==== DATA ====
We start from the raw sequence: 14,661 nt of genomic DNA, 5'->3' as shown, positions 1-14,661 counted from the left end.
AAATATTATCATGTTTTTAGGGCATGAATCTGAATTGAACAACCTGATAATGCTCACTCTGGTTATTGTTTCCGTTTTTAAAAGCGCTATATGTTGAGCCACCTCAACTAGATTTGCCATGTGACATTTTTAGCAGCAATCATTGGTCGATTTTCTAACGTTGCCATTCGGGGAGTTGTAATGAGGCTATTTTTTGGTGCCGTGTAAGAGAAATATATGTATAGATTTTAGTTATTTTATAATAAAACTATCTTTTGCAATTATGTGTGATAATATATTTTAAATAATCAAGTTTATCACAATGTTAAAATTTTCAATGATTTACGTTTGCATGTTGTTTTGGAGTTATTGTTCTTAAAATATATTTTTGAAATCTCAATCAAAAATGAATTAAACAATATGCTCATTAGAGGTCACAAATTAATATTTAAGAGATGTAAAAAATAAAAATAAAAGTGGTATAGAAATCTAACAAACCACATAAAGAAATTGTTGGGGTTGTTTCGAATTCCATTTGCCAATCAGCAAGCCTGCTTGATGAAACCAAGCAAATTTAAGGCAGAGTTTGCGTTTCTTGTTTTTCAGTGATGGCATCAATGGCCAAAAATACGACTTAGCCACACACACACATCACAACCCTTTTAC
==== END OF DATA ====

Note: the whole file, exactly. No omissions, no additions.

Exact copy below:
We start from the raw sequence: 14,661 nt of genomic DNA, 5'->3' as shown, positions 1-14,661 counted from the left end.
AAATATTATCATGTTTTTAGGGCATGAATCTGAATTGAACAACCTGATAATGCTCACTCTGGTTATTGTTTCCGTTTTTAAAAGCGCTATATGTTGAGCCACCTCAACTAGATTTGCCATGTGACATTTTTAGCAGCAATCATTGGTCGATTTTCTAACGTTGCCATTCGGGGAGTTGTAATGAGGCTATTTTTTGGTGCCGTGTAAGAGAAATATATGTATAGATTTTAGTTATTTTATAATAAAACTATCTTTTGCAATTATGTGTGATAATATATTTTAAATAATCAAGTTTATCACAATGTTAAAATTTTCAATGATTTACGTTTGCATGTTGTTTTGGAGTTATTGTTCTTAAAATATATTTTTGAAATCTCAATCAAAAATGAATTAAACAATATGCTCATTAGAGGTCACAAATTAATATTTAAGAGATGTAAAAAATAAAAATAAAAGTGGTATAGAAATCTAACAAACCACATAAAGAAATTGTTGGGGTTGTTTCGAATTCCATTTGCCAATCAGCAAGCCTGCTTGATGAAACCAAGCAAATTTAAGGCAGAGTTTGCGTTTCTTGTTTTTCAGTGATGGCATCAATGGCCAAAAATACGACTTAGCCACACACACACATCACAACCCTTTTAC